At Slovakia’s map museum, visitors become cartographers
he museum outside Banská Bystrica takes people on a history and geography tour, providing them with interactive stops at the same time.
Inspired by the Podbrezová ironworks, which bought Slovenská Ľupča Castle two decades ago to boost tourism in central Slovakia, Milan Paprčka also chose to set his heart on giving back to society.
The entrepreneur whose company, Creative Business Studio (CBS), is the largest map producer in Slovakia did not have plans as big as a castle on his mind.
“My first ideas naturally pertained to maps,” he told The Slovak Spectator.
In 2016, Paprčka acquired the Military Cartographic Institute’s [VKÚ] division of cartographic production, including old items linked to the art of making maps, software, and old maps. Two years later, he opened the Slovak Museum of Maps, the first of its kind in the country, in Kynceľová, a village situated right next to Banská Bystrica. It has found home in one of the two buildings that are the seat of Creative Business Studio.
The small museum went viral in 2019, a year after its opening. Books with aerial shots of Slovak districts falling off a shelf were captured on video, and the media did not mis out on the chance to bring the story to their audiences. Ultimately, ghost hunters reportedly found a female ghost named Olivia in the museum.
“A woman who allegedly practiced exorcism rituals used to live here,” said the museum’s manager and guide Andrea Farkašová to The Slovak Spectator. The woman’s name was Emilia.
In a span of five years the museum of maps has grown into a popular destination for school trips, but not because of ghost hunting. Students often come here with their teachers to learn more about geography. Using maps, Paprčka and his team plan to come up with lectures on applied mathematics and history as well. “The aim is to help students see the connections between these subjects,” he said, “Their studies will then get easier.” Neither do tourists bypass the museum, though it is open only during the working days.
Creating a Mapovce map
By just walking around one room, visitors to the museum can get a handle of how Slovak cartographers have made maps, including hand-painted maps, how to use a hiking map, and what the work of geodetic engineers involves.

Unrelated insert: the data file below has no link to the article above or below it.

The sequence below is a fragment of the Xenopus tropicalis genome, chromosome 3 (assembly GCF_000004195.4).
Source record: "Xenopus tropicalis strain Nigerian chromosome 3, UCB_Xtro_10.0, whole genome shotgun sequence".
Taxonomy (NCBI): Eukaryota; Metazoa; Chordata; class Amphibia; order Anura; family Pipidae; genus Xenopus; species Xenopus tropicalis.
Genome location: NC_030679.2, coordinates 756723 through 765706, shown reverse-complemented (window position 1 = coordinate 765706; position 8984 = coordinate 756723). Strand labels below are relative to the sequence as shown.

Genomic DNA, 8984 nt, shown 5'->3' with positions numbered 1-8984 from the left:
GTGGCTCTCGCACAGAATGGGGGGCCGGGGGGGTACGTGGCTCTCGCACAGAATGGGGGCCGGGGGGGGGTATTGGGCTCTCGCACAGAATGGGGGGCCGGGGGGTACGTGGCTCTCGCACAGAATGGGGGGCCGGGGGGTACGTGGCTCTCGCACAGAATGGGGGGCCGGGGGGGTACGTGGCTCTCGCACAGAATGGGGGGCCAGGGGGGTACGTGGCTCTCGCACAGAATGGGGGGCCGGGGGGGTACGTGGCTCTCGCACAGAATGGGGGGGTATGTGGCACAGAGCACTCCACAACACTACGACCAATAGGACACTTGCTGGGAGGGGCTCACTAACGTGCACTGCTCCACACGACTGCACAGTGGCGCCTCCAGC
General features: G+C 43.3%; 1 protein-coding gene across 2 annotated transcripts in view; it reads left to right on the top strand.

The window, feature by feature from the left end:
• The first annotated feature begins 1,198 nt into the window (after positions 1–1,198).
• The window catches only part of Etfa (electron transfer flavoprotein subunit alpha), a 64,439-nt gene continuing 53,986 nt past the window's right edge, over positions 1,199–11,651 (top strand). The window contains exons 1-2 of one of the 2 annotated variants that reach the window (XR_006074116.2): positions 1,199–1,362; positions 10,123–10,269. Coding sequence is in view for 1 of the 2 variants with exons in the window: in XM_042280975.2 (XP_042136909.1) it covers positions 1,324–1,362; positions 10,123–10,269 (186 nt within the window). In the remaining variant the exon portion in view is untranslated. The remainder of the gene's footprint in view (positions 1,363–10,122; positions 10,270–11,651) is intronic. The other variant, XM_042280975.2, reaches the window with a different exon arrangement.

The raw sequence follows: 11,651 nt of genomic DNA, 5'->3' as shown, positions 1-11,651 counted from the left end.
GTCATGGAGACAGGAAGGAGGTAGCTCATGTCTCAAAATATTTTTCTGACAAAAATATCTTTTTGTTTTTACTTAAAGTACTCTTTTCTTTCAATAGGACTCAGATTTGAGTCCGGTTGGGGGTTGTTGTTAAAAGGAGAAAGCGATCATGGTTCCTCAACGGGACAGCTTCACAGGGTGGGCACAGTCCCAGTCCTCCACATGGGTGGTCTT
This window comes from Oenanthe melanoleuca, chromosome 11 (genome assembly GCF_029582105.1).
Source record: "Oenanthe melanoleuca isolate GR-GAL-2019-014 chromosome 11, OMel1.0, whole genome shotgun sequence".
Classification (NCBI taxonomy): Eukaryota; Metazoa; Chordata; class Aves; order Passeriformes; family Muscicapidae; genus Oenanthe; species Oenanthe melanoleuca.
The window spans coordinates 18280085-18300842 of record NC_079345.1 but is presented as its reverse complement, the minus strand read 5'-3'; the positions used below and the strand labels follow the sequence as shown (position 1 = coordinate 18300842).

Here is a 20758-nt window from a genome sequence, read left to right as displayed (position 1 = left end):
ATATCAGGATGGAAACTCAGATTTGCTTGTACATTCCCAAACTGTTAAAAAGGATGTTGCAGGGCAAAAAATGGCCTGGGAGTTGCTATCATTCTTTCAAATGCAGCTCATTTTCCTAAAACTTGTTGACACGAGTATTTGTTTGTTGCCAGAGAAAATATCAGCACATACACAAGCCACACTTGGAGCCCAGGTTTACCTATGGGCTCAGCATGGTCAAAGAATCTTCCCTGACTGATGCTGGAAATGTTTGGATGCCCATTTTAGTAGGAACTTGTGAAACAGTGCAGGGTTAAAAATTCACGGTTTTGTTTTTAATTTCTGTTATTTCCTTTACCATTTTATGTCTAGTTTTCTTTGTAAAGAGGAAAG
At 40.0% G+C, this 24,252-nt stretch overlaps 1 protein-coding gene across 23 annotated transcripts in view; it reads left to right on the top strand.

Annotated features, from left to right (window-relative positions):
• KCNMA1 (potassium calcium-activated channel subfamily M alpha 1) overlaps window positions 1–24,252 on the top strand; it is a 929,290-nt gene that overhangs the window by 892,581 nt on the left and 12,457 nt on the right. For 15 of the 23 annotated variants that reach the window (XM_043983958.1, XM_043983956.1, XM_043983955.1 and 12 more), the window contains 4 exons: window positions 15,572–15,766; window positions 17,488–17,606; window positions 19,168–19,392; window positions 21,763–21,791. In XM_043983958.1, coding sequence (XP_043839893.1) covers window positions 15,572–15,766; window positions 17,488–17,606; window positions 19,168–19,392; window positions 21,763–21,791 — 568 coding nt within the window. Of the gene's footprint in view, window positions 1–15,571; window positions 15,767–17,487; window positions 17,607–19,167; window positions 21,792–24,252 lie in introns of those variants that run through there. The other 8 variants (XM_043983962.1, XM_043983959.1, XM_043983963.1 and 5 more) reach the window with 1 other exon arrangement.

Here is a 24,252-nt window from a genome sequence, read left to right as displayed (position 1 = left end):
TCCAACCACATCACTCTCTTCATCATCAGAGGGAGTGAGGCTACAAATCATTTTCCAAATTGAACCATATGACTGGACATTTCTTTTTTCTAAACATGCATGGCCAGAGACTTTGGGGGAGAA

It is a miniature Slovak village, with a lot of greenery, mountains and a castle incorporated into the model, that dominates the space. The fictional village is called Mapovce, above which a replica of the L-13 Vivat glider hangs on strings. “It was the first aircraft we used to make aerial shots of Slovak towns,” Farkašová explained. The actual plane is hangered at a small airport in Dobrá Niva, a village near Zvolen, alongside Paprčka’s three other sport aircraft, one Skyper GT9 and two Viper SD4 planes.
Opposite the village model is a computer with an aerial photograph of Mapovce stored on it. A mapping software turns the photo into a layer that visitors can play with and create their own map like a cartographer of this time.
Before the arrival of mapping software programmes, the Military Cartographic Institute in Harmanec, a village situated close to Banská Bystrica and known for a cave and a paper mill, had used other tools to create military and non-military maps. In 1948, when the institute was established, they began to draw maps with ink, using a blue map as an underlay.
“If cartographers made a mistake that couldn’t be ignored, they had to restart from scratch,” the museum’s manager explained, standing next to old rulers, compasses, templates and crow quill pens used in the past.